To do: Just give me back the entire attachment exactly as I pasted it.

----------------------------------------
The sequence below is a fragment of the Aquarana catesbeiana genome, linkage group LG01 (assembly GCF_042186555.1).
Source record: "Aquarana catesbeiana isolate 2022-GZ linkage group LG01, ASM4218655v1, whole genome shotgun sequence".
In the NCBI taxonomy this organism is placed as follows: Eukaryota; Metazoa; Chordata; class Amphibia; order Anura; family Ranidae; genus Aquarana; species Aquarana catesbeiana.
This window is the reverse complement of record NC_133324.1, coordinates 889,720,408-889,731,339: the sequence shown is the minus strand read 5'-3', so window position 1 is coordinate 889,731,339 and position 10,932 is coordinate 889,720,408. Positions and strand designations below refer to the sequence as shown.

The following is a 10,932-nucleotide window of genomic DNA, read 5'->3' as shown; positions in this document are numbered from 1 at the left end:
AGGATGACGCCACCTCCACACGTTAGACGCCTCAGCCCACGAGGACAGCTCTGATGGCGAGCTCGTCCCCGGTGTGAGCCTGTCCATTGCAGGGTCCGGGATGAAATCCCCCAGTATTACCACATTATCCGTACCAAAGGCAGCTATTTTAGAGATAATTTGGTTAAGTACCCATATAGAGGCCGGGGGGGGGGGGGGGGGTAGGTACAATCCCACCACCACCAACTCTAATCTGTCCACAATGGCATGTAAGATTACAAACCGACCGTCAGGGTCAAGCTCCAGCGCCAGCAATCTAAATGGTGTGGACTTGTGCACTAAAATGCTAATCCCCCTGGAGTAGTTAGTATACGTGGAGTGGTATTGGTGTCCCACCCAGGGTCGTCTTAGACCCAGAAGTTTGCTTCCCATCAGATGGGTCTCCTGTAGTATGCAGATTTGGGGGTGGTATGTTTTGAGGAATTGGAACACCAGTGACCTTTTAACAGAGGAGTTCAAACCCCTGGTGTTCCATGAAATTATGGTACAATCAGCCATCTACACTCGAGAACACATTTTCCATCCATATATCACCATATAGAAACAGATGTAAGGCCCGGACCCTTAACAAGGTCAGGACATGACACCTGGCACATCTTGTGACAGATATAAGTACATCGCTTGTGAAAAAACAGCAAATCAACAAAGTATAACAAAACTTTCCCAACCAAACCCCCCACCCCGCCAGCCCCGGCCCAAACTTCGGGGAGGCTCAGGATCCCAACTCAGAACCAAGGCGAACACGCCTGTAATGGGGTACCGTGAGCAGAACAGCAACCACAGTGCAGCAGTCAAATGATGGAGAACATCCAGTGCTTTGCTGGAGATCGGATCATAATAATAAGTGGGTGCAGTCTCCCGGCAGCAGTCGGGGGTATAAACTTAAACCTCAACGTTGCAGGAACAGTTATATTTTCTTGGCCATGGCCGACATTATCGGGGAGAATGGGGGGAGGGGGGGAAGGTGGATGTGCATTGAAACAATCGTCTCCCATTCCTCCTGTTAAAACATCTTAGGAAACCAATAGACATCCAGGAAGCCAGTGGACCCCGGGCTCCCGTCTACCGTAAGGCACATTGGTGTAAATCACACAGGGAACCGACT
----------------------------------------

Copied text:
The sequence below is a fragment of the Aquarana catesbeiana genome, linkage group LG01 (assembly GCF_042186555.1).
Source record: "Aquarana catesbeiana isolate 2022-GZ linkage group LG01, ASM4218655v1, whole genome shotgun sequence".
In the NCBI taxonomy this organism is placed as follows: Eukaryota; Metazoa; Chordata; class Amphibia; order Anura; family Ranidae; genus Aquarana; species Aquarana catesbeiana.
This window is the reverse complement of record NC_133324.1, coordinates 889,720,408-889,731,339: the sequence shown is the minus strand read 5'-3', so window position 1 is coordinate 889,731,339 and position 10,932 is coordinate 889,720,408. Positions and strand designations below refer to the sequence as shown.

The following is a 10,932-nucleotide window of genomic DNA, read 5'->3' as shown; positions in this document are numbered from 1 at the left end:
AGGATGACGCCACCTCCACACGTTAGACGCCTCAGCCCACGAGGACAGCTCTGATGGCGAGCTCGTCCCCGGTGTGAGCCTGTCCATTGCAGGGTCCGGGATGAAATCCCCCAGTATTACCACATTATCCGTACCAAAGGCAGCTATTTTAGAGATAATTTGGTTAAGTACCCATATAGAGGCCGGGGGGGGGGGGGGGGGTAGGTACAATCCCACCACCACCAACTCTAATCTGTCCACAATGGCATGTAAGATTACAAACCGACCGTCAGGGTCAAGCTCCAGCGCCAGCAATCTAAATGGTGTGGACTTGTGCACTAAAATGCTAATCCCCCTGGAGTAGTTAGTATACGTGGAGTGGTATTGGTGTCCCACCCAGGGTCGTCTTAGACCCAGAAGTTTGCTTCCCATCAGATGGGTCTCCTGTAGTATGCAGATTTGGGGGTGGTATGTTTTGAGGAATTGGAACACCAGTGACCTTTTAACAGAGGAGTTCAAACCCCTGGTGTTCCATGAAATTATGGTACAATCAGCCATCTACACTCGAGAACACATTTTCCATCCATATATCACCATATAGAAACAGATGTAAGGCCCGGACCCTTAACAAGGTCAGGACATGACACCTGGCACATCTTGTGACAGATATAAGTACATCGCTTGTGAAAAAACAGCAAATCAACAAAGTATAACAAAACTTTCCCAACCAAACCCCCCACCCCGCCAGCCCCGGCCCAAACTTCGGGGAGGCTCAGGATCCCAACTCAGAACCAAGGCGAACACGCCTGTAATGGGGTACCGTGAGCAGAACAGCAACCACAGTGCAGCAGTCAAATGATGGAGAACATCCAGTGCTTTGCTGGAGATCGGATCATAATAATAAGTGGGTGCAGTCTCCCGGCAGCAGTCGGGGGTATAAACTTAAACCTCAACGTTGCAGGAACAGTTATATTTTCTTGGCCATGGCCGACATTATCGGGGAGAATGGGGGGAGGGGGGGAAGGTGGATGTGCATTGAAACAATCGTCTCCCATTCCTCCTGTTAAAACATCTTAGGAAACCAATAGACATCCAGGAAGCCAGTGGACCCCGGGCTCCCGTCTACCGTAAGGCACATTGGTGTAAATCACACAGGGAACCGACT